“In my experience, it would seem that finances are the factor that almost forcibly play the biggest role,” she says. “It is not cheap to go through a colic surgery (adding also the pre- and post-operative care to the end of the bill) but in the long-term questionnaire a large number of the owners felt that the price of the end bill was reasonable compared to the end results.”
A horse undergoes colic surgery of the small intestine. Because the horse is a large animal, sometimes a diagnosis can only be verified when the abdomen is seen and explored. Photo: Kati Niinistö, courtesy of University of Helsinki
There is no doubt in Immonen’s mind that today’s better diagnosis procedures, surgical care, and new technologies have played a large role in the improved percentages of better outcomes.
However, she says, the most important factors have been early recognition and intervention as well as timely referral of surgical colic cases. If the colic continues over a longer period, the clinical status and potential outcomes for survival may deteriorate. For post-operative conditions, better knowledge and more effective ways to manage immediate complications have positively increased survival outcomes.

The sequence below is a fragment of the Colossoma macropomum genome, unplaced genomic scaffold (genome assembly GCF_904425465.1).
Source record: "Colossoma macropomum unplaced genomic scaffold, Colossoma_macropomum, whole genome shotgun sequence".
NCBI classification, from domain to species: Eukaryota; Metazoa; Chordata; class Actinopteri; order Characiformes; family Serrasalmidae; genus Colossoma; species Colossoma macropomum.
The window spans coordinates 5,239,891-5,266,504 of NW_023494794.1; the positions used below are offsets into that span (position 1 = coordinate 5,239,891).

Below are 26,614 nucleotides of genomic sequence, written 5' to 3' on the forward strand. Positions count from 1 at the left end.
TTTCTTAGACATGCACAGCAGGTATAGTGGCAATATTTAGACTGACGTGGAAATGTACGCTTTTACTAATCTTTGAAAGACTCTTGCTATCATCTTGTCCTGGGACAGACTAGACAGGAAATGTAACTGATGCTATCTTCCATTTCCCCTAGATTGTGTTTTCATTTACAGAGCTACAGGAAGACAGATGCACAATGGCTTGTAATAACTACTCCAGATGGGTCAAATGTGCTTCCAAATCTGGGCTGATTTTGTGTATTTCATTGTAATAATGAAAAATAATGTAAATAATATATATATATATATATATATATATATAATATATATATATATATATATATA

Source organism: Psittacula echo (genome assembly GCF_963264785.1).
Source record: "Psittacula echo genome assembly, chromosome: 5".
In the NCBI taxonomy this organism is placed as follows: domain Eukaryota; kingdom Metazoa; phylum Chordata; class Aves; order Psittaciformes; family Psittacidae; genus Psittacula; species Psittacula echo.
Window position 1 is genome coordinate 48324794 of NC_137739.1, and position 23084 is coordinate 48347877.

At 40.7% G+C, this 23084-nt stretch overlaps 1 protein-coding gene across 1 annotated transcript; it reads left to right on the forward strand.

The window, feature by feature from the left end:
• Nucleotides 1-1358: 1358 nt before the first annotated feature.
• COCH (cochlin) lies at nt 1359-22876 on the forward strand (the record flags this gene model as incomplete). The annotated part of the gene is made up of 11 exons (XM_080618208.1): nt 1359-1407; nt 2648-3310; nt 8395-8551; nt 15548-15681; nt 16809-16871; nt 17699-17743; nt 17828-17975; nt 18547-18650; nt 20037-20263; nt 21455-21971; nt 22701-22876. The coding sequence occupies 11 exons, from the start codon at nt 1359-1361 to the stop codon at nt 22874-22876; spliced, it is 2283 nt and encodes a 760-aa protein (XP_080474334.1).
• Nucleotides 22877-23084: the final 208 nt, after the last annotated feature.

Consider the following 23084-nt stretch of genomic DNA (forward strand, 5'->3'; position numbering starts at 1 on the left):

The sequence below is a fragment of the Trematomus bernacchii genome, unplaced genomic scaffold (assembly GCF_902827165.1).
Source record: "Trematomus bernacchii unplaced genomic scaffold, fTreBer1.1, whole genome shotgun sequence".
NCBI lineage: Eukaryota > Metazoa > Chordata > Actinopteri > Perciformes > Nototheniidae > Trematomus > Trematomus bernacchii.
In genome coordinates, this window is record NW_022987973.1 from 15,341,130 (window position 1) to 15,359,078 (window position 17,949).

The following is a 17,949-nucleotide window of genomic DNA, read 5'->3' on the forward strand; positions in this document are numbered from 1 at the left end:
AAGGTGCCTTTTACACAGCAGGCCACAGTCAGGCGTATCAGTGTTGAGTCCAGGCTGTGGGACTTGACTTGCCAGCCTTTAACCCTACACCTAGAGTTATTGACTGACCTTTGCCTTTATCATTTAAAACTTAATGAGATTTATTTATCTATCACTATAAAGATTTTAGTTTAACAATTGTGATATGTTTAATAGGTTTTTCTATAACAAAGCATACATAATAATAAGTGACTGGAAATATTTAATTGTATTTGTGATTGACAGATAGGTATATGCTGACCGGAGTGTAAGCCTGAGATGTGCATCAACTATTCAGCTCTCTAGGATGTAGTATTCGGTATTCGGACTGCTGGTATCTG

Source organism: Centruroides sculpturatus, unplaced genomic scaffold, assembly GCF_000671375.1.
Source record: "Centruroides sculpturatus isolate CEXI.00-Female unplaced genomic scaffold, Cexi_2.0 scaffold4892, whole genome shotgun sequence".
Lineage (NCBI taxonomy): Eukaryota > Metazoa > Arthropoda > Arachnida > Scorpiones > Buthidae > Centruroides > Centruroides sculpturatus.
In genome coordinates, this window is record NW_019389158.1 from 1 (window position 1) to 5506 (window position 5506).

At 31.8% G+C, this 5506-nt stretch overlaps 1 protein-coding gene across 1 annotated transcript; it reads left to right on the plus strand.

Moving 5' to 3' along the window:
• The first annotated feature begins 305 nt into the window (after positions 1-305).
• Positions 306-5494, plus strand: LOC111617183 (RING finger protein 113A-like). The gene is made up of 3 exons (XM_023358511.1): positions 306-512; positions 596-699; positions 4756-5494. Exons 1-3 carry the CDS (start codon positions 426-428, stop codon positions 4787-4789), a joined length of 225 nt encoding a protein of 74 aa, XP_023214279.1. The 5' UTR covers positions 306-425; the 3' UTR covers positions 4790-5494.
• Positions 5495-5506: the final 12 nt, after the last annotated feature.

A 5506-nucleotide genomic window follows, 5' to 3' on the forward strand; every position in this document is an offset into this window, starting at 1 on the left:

Surgical findings and lesions in the small intestine during surgery. Photo: Kati Niinistö, courtesy of University of Helsinki
“Colic surgery might not always be perceived as the last possible resort to avoid death but [can now be considered] a treatment option for certain types of colic,” she says. “It should be noted that, in general, most possibly the increasing amount of information has aided the survival outcomes. Referring clinicians and owners are well informed and clinicians are able to recognize and refer the serious colic cases early.”
Immonen feels that the long-term survival and prognosis studies can definitely help the decision-making process of owners generally, bearing in mind that every horse and every colic episode is different. The overall results cannot always be extrapolated for each individual.
“Most often, the questions I encounter in my daily work are about finances, survival, prognosis, and post-operative athletic function when dealing with patients with serious colic in need of an operation. Therefore, I feel that the results clearly help [both] the owners and the clinicians.”
Providing the horse survived and was healthy enough for discharge from the hospital, the prognosis for long-term survival and return to its previous level of sports activity and performance was good following the colic surgery regardless of breed. None of the factors studied were found to compromise performance in the same discipline or the intended discipline. The majority of the horses in the study returned to their previous activity and performed satisfactorily for several years after surgery.
Dr. Isa Immonen, University of Helsinki, Finland. Photo: Kati Niinistö, courtesy of University of Helsinki
This article was originally published in the July/August 2017 issue of Canadian Horse Journal.
Main article photo: shutterstock/135pixels